The tired tractor trailer driver who plowed into Tracy Morgan’s vehicle on the Jersey Turnpike in June has turned the spotlight again onto the hours that truckers drive and the power the trucking industry holds in Washington. The June 7, 2014 collision had a simple cause; the Atlanta based driver admitted he had not slept in 24 hours before he failed to recognize that traffic had come to a stop in front of him and he slammed into the limo van, killing one passenger and critically injuring actor/comedian Tracy Morgan and several others.
The New York Times ran a business page piece on the problem in mid-June and cited statistics showing that in June alone, there had been three fatigue related trucking crashes. Throughout the United States, there are approximately 4,000 deaths a year involving tractor trailers. The article explains that the trucking industry keeps pointing to studies showing only 2-13% of crashes are “related” to driver fatigue.
The error in those numbers is of course, how do you prove fatigue? Over the road truck drivers are required to keep hours of service logs to track how long they have been driving and to prevent fatigue. It is probable that the numbers from those studies flow from police reports from officers when they are able to identify egregious logs violations or in the rare instance where the driver admits it.
As a trucking attorney who used to defend trucking companies as well, I can tell you anecdotally that fatigue is in issue in over 50% of fatal crashes. It shows up in the fact that the majority of trucking crashes happen at night when our circadian rhythms dictate that we should be asleep. Driving drowsy is as dangerous as driving drunk.
The good news is with electronic skid control, better ABS systems and sophisticated airbags, the number of fatal and serious injury crashes has been declining for years for all types of vehicles. Safety systems can do amazing things and can help to avoid many of these crashes. The disturbing thing is Walmart owned the truck involved in the Tracy Morgan crash and has gone on record stating that the truck had lane change radar warnings as well as auto braking features that should have detected traffic stopping ahead and applied the brakes before a sleepy driver could. The truth about the efficacy of those systems and whether they were operational in the Morgan crash will not be known for years when it finally comes out during litigation.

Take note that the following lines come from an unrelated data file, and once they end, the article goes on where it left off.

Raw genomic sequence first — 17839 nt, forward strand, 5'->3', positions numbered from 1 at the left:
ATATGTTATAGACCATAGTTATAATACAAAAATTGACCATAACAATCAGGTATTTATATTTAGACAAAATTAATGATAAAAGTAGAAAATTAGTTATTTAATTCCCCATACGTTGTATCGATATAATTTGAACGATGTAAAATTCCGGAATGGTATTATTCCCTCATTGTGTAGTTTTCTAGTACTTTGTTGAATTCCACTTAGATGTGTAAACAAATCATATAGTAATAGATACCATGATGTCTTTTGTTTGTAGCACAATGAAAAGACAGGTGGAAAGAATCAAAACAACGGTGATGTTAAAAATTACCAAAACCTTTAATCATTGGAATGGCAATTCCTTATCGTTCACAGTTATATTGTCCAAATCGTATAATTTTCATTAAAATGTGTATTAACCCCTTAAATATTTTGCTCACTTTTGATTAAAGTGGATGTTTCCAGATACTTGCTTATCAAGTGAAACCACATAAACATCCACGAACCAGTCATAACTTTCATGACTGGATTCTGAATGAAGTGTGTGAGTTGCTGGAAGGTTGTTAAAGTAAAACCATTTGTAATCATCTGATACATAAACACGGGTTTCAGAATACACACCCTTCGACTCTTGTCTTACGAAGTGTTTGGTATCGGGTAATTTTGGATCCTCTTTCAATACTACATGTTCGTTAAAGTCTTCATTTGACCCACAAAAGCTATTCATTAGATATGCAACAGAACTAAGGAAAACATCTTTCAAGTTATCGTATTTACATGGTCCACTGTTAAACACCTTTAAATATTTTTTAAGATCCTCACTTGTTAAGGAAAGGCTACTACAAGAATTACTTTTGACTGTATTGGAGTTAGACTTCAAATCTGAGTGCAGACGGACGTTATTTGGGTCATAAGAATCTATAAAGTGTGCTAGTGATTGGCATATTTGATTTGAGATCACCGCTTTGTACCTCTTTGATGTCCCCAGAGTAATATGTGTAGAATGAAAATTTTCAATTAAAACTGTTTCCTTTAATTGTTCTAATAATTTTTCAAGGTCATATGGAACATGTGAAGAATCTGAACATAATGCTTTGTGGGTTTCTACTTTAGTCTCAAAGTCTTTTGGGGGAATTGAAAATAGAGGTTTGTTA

The Morgan crash illustrates the reality that despite having advanced safety systems, tractor trailers are still dangerous when captained by tired drivers. The trucking industry is regulated by the Department of Transportation instead of the Department of Labor and this leads to one of the issues. The Department of Labor says that anything over 40 hours of work is to be paid as overtime. This tends to limit the hours companies want their workers working. Trucking companies do not have to pay overtime. They instead chose to pay their drivers by the mile driven. If a driver is stuck in a 3 hour traffic jam in Cobb County, he is losing money as the seconds tick by. If he does not get the load to the destination that day, it comes out of his pocket, not the company’s. This is the conundrum. There is a direct financial incentive for the truck driver to drive extended hours and to violate the federal regulations. In the battle between a traffic ticket and a paycheck, which do you think will win? The ultimate loser though is the motoring public because the consequences can be catastrophic.
Meanwhile, the trucking industry has a powerful group of lobbying bodies in Washington. In 2013, tighter restrictions only allowing a driver to work 70 hours in 7 days was instituted. After an outcry about profits, a Republican Senator from Maine pushed through a freeze on implementation in an appropriations bill. This is the reality in Washington.
It is true that we cannot regulate every kind of human behavior and Federal regulation can be less effective than State regulation. When it comes to the fact that 80,000 pound trucks share the road with my family going to the beach for vacation, I would rest a lot easier if the regulations were as tight as possible on the simple issue of rest. The trucking industry is making a good profit across the board these days. The cost of consumer goods is stable and inflation is below expectations. In that kind of environment, there is no reason for Washington to kneel before special interest groups. Take the time and let your Congressman know how you feel.